To explain the history of the Umbria, considered by many divers as the best wreck of the world, we must go back to the First and Second World War.
Umbria was launched as Bahia Blanca in 1912 in Hamburg (Germany). It was used as a cargo ship during the First World War being finally sold to the Italians in 1935 who used it as cargo ship and troop transport. The ship sailed in 1937 from Italy and arrived in Port Sudan to replenish coal and water, when Italy, which had hitherto remained neutral in the Second World War, decided to declare war. This led to officers at the port of Sudan controlled by the British, to stop the Umbria in order to register its load and stop it, as long as possible because they suspected that the boat would be used again in the war.
The sinking of the Umbria in the waters of the Red Sea trigerred on June 10, 1940 when the captain of the boat, Lorenzo Muiesan, heard on the radio that was in his cabin, as Mussolini announced Italy’s entry into the war. At that time, he gives the order to burn all the incriminating documents and informs Zarli, his first officer, on the need to sink the ship before the Allies can take possession of the cargo. As mentioned before, the Royan Navy controlled the port of Sudan and had retained the Umbria to keep out port.
The captain knew that the burden of the ship would be seized and used by the enemy against his country, for this reason he ordered to sink the boat. In the engine room, the two cast iron wolf form main taps were broken, as the assistant and the watertight tunnel door, causing an immediate flood of water inlet. Now sure of the sinking, the commander Muiesan gives the order to abandon the ship not before warning the English lieutenant to do the same. By doing so, the valuable cargo of Umbria sank in two hours, avoiding the risk of falling into enemy hands, but costing the crew five long years of captivity in a foreign land.
But, what was the precious cargo that makes a Captain to sink his own boat? The Umbria carried 360,000 bombs, as well as a large number of fuses, ammunition and detonators. The bombs were stacked on top of each other in hundreds of rows, which gives you an idea of the explosive power of these devices in case they detonate. Although the bombs do not have their detonators inserted in them, they are said to be potentially lethal. It is saif that, if they ever exploded, they would sweep Port Sudan off from the map. The saying “look but don’t touch” has never been as applicable as when you dive in Umbria.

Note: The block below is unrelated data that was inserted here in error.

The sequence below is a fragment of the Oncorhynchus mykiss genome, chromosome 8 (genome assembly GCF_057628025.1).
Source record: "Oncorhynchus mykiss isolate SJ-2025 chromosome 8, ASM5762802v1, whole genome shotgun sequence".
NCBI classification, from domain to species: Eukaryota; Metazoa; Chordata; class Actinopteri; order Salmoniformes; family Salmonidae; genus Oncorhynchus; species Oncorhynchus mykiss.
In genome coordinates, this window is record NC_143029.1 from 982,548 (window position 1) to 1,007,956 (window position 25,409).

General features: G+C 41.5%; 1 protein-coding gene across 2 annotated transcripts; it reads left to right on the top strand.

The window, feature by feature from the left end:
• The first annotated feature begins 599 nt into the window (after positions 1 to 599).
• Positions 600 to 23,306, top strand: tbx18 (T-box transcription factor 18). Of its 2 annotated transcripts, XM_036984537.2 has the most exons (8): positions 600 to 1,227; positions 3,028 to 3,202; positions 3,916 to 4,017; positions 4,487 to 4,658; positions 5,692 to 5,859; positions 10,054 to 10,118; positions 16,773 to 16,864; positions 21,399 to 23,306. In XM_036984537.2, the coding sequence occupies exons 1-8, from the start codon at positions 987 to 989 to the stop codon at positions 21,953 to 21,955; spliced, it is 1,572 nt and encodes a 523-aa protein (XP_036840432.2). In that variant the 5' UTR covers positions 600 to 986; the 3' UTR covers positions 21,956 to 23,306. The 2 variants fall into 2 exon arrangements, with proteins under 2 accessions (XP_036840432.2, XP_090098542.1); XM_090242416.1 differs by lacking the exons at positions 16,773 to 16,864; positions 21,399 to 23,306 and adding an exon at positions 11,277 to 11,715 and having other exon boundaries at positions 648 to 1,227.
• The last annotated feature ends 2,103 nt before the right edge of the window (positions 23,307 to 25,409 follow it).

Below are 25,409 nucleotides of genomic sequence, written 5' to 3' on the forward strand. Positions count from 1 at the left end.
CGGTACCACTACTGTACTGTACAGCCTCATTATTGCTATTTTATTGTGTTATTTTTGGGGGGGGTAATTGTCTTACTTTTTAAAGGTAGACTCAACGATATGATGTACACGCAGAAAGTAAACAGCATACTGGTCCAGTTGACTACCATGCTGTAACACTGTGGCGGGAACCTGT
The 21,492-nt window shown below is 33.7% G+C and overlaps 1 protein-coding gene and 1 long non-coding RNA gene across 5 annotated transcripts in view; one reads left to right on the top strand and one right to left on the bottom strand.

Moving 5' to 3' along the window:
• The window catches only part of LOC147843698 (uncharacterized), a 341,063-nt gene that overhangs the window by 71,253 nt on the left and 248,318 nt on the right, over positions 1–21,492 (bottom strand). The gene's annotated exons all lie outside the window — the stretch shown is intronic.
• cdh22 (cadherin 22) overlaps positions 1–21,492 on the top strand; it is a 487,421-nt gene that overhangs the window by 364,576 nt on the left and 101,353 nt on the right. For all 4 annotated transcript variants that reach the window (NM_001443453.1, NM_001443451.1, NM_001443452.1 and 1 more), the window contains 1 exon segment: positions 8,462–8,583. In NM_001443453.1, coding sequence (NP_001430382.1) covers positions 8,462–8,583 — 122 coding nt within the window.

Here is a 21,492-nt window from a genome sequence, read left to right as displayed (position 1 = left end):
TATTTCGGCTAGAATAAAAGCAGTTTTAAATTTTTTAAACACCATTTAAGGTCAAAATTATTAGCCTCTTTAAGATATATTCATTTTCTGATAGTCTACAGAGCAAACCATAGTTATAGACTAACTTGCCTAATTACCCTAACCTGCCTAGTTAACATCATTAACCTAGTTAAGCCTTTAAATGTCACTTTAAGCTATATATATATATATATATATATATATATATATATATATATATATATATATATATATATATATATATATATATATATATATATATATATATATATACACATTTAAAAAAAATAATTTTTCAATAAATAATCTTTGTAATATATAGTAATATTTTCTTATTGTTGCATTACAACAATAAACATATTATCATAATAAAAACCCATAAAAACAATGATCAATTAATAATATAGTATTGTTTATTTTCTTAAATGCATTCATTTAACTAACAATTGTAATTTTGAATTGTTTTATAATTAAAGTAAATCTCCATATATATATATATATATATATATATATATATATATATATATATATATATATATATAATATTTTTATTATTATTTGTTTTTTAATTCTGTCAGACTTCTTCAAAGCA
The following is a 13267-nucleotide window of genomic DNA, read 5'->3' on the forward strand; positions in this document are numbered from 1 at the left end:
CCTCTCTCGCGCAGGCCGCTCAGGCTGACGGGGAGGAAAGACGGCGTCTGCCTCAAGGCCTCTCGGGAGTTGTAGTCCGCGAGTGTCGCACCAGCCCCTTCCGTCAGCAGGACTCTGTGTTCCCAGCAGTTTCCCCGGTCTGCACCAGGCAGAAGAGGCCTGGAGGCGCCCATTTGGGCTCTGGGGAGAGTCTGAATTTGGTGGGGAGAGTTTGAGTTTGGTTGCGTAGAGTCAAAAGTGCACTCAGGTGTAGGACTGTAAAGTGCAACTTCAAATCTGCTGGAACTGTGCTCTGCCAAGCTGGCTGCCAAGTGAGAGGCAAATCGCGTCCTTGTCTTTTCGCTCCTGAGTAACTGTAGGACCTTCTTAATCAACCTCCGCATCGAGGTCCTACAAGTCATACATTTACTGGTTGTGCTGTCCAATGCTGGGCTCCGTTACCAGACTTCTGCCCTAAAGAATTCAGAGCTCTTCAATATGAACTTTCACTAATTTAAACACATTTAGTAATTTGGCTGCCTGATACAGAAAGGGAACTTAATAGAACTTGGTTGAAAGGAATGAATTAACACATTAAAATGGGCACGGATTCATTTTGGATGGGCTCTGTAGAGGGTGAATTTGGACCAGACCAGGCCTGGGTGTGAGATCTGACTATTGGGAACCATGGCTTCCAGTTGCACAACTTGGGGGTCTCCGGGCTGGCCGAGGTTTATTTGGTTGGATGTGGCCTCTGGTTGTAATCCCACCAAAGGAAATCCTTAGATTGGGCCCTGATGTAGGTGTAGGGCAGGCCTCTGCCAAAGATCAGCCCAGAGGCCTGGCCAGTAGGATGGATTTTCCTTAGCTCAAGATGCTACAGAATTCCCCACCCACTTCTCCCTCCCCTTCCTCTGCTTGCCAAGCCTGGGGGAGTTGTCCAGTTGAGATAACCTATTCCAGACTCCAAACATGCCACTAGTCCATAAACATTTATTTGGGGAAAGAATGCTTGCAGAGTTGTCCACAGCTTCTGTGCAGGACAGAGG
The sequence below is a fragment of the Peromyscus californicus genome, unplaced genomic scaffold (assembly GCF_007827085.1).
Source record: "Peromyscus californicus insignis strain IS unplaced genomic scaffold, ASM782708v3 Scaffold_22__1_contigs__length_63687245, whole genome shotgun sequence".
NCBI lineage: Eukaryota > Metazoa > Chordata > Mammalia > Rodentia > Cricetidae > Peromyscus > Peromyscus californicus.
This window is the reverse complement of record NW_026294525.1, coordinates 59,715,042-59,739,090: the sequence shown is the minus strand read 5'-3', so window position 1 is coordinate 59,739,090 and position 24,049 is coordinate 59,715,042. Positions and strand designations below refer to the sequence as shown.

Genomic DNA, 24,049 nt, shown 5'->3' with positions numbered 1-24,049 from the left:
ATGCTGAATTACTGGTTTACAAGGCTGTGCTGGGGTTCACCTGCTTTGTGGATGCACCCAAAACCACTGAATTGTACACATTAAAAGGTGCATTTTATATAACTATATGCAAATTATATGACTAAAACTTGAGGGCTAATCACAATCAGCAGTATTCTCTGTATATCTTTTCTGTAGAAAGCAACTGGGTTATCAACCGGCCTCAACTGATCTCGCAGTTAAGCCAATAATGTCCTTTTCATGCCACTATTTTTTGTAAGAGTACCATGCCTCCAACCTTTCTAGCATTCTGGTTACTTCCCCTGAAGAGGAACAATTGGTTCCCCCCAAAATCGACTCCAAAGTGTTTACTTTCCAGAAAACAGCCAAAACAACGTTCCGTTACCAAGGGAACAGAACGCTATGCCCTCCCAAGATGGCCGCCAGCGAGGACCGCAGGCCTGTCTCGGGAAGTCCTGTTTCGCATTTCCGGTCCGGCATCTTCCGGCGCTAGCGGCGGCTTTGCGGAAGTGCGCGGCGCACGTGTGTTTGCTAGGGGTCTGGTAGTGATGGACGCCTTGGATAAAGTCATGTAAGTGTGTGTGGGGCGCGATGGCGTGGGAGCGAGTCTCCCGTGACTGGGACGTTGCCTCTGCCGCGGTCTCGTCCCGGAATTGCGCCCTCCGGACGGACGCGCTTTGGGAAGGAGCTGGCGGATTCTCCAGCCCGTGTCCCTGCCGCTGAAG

Diving in the Umbria
We could say that for divers who love wrecks, the Umbria is the dive they are longing for. The perfect one. As mentioned before, the Umbria is a ship from the Second World War with the historical fascination that entails. It is located on the Wingate reef, on the outskirts of Port Sudan in a quiet area that is not affected by currents or tides.
Its 153 meters of length rest lying on its port side in a depth range that, goes from practically the surface to 35 meters. Thanks its accessibility you don’t have to worry about decompression stops, being a wreck suitable for all types of divers.
The hull is almost completely intact, right sidewall just below the surface and almost surfacing four cranes. Going down towards the stern, there is the helm and one of the two gigantic four-bladed propellers, with the ship’s hull missing in the blue to Babor. Continuing the dive you find the wineries that contain a lot of ammunition, bullets scattered everywhere that are a great temptation and it is hard not to take one and putting it in your jacket. There are bombs and projectiles still stored, while in the background are abandoned lifeboats. Following the side of the ship on the right, you reach the winery that contained the various construction materials and the legendary Fiat “Balilla” 1100. Some of the three Fiat still retain the headlights and windows intact: they are really a sight! In the next cellar, there are hundreds of bottles of wine scattered on the bed and other aerial bombs, while in the last one there are tires and large skeins of electric cable. Unlike other similar wrecks such as the famous Thistlegorm, it has barely been “looted”.
Due to the shallow depth of the wreck there is a lot of natural light and visibility is usually excellent. Its length is full of corals, sponges and anemones. Moreover, it is the home of different kinds of fish including some shark hanging around the area. Each point of the ship is an emotion, and the idea that several artifacts have recently been found, such as Ginori porcelain or teapots belonging to the on-board restaurant service, makes everything even more fascinating.
The boat is a great opportunity for photsub lovers, because the image from the stern with the rudder intact and the propellers make it a breathtaking sight. The entrance to the interior and the cellars is relatively easy, in addition the wineries have some natural light that intensifies the contrasts. Another interesting point to photograph are the huge boilers in the kitchen where we can see even the bread maker.
If it is still not enough, we can add that diving in Sudan is still relatively scarce, especially compared to the Egyptian Red Sea, and the diving season is shorter, which makes you have the opportunity to dive at leisure without the crowds from other famous wrecks.
In short, its location, condition, content and history make the Umbria the best wreck where you can dive not only in the Red Sea but worldwide. Are you going to miss the dive of your lifetime?